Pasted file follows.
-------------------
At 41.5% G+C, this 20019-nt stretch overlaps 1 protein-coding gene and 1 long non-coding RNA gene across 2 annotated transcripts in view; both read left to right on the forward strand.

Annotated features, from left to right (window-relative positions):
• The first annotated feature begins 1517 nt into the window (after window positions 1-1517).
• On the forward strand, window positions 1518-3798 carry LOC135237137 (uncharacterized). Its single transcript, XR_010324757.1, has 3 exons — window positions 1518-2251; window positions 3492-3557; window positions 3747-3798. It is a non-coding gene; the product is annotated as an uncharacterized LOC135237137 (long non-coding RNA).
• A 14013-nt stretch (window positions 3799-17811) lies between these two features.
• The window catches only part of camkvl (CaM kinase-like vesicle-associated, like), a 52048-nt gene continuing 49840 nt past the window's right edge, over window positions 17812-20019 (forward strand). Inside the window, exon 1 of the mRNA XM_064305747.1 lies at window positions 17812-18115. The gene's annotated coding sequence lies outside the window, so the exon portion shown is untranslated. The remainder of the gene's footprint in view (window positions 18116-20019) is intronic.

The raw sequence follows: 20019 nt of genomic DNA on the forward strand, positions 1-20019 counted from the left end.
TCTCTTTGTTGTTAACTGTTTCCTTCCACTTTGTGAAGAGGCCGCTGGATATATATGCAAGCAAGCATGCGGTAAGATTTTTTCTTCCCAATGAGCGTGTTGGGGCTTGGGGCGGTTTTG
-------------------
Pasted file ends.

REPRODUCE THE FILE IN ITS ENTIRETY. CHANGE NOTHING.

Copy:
At 41.5% G+C, this 20019-nt stretch overlaps 1 protein-coding gene and 1 long non-coding RNA gene across 2 annotated transcripts in view; both read left to right on the forward strand.

Annotated features, from left to right (window-relative positions):
• The first annotated feature begins 1517 nt into the window (after window positions 1-1517).
• On the forward strand, window positions 1518-3798 carry LOC135237137 (uncharacterized). Its single transcript, XR_010324757.1, has 3 exons — window positions 1518-2251; window positions 3492-3557; window positions 3747-3798. It is a non-coding gene; the product is annotated as an uncharacterized LOC135237137 (long non-coding RNA).
• A 14013-nt stretch (window positions 3799-17811) lies between these two features.
• The window catches only part of camkvl (CaM kinase-like vesicle-associated, like), a 52048-nt gene continuing 49840 nt past the window's right edge, over window positions 17812-20019 (forward strand). Inside the window, exon 1 of the mRNA XM_064305747.1 lies at window positions 17812-18115. The gene's annotated coding sequence lies outside the window, so the exon portion shown is untranslated. The remainder of the gene's footprint in view (window positions 18116-20019) is intronic.

The raw sequence follows: 20019 nt of genomic DNA on the forward strand, positions 1-20019 counted from the left end.
TCTCTTTGTTGTTAACTGTTTCCTTCCACTTTGTGAAGAGGCCGCTGGATATATATGCAAGCAAGCATGCGGTAAGATTTTTTCTTCCCAATGAGCGTGTTGGGGCTTGGGGCGGTTTTG